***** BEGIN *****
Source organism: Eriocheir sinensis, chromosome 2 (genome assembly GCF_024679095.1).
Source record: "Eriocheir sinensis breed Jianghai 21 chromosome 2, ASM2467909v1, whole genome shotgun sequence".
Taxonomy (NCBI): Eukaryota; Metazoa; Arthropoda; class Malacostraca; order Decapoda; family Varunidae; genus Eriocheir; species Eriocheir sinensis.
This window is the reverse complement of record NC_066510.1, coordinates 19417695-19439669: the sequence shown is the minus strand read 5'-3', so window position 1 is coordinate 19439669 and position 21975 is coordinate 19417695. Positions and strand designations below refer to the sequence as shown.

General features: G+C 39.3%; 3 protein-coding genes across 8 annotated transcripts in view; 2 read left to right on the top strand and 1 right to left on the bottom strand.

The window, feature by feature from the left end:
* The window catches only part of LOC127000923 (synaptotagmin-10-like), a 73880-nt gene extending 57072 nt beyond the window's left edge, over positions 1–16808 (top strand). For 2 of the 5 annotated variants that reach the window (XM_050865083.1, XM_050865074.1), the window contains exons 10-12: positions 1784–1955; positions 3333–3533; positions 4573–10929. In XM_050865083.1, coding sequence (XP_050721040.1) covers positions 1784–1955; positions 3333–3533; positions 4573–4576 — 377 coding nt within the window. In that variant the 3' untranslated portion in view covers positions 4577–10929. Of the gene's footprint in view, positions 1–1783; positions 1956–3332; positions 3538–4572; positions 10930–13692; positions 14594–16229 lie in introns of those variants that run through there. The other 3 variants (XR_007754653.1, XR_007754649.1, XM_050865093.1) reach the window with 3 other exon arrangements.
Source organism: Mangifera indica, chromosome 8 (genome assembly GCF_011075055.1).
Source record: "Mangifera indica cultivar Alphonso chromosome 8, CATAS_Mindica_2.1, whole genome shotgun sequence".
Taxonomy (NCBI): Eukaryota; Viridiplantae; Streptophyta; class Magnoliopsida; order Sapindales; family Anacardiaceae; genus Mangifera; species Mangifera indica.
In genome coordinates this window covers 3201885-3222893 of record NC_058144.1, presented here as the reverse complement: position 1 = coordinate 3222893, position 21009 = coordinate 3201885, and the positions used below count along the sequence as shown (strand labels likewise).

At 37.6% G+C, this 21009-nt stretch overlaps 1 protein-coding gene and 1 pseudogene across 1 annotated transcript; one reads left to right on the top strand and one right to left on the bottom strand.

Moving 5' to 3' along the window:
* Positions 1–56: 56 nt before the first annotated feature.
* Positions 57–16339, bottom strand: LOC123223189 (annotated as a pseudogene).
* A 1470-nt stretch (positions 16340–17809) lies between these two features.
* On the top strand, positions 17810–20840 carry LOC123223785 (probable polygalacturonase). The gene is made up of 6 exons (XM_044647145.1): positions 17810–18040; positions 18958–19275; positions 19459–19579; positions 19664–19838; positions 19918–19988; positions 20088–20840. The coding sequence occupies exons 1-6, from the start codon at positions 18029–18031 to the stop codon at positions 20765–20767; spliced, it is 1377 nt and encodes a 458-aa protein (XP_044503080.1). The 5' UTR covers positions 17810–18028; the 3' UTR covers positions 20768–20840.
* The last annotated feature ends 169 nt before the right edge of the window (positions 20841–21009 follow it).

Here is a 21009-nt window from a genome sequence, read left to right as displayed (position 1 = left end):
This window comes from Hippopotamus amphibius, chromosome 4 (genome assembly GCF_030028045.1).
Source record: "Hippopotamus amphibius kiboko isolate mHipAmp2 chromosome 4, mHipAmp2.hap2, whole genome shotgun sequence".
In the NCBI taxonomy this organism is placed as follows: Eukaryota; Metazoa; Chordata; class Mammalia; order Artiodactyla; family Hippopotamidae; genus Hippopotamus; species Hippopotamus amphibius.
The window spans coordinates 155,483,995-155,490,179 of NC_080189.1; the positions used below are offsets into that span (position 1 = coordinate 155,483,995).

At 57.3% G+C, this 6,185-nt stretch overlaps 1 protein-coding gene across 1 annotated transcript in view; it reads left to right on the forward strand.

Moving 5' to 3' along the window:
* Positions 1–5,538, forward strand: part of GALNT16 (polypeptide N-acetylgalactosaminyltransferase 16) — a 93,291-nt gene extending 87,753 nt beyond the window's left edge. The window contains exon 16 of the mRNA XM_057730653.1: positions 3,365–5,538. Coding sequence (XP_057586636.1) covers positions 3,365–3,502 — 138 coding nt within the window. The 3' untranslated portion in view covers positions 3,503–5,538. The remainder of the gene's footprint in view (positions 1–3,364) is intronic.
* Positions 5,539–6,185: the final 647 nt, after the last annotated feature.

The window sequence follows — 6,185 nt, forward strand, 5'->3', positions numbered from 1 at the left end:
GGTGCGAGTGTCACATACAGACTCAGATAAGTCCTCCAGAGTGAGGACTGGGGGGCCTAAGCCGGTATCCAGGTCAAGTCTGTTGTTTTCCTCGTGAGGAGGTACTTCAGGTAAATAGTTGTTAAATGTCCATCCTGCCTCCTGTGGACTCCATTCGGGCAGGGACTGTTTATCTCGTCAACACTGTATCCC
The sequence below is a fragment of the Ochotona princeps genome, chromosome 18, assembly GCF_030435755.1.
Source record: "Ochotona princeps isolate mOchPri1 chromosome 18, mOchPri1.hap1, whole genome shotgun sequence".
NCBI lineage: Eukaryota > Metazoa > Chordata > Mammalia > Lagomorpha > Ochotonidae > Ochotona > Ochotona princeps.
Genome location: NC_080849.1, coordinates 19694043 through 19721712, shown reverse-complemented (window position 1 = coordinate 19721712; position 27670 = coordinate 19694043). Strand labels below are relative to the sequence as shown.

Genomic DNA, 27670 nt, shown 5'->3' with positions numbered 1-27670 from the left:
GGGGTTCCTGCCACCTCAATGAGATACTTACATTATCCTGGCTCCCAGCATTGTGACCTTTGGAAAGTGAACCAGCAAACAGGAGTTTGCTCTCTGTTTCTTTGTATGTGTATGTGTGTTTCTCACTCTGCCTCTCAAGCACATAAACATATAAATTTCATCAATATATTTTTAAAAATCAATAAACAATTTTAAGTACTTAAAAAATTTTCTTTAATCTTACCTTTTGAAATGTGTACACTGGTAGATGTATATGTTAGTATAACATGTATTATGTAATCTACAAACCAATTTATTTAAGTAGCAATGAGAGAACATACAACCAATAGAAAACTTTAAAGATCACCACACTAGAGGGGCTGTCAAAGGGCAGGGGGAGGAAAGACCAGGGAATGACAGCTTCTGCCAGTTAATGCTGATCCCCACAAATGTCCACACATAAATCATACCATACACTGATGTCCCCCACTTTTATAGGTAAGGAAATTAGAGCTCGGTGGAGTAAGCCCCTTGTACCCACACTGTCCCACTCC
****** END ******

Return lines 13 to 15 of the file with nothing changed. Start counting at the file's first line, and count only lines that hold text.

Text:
Moving 5' to 3' along the window:
* Positions 1–56: 56 nt before the first annotated feature.
* Positions 57–16339, bottom strand: LOC123223189 (annotated as a pseudogene).